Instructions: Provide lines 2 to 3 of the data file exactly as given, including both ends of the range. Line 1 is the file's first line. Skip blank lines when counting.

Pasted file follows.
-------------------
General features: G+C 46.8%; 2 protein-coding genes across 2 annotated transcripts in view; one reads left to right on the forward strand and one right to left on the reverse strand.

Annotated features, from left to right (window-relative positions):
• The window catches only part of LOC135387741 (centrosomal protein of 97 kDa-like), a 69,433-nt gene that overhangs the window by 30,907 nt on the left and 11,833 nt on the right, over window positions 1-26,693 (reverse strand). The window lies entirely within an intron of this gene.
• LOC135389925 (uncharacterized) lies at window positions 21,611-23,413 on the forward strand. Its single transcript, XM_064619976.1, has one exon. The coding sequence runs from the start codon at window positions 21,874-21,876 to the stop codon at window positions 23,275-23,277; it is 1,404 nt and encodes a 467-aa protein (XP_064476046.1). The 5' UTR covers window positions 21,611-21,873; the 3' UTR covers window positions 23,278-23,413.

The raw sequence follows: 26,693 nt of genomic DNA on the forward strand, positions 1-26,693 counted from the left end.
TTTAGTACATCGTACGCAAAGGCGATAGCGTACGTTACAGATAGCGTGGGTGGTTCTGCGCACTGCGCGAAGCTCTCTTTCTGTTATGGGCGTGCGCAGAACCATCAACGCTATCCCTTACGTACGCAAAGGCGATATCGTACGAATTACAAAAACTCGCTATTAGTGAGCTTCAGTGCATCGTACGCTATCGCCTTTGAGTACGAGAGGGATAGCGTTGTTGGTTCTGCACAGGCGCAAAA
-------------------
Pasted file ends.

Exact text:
Annotated features, from left to right (window-relative positions):
• The window catches only part of LOC135387741 (centrosomal protein of 97 kDa-like), a 69,433-nt gene that overhangs the window by 30,907 nt on the left and 11,833 nt on the right, over window positions 1-26,693 (reverse strand). The window lies entirely within an intron of this gene.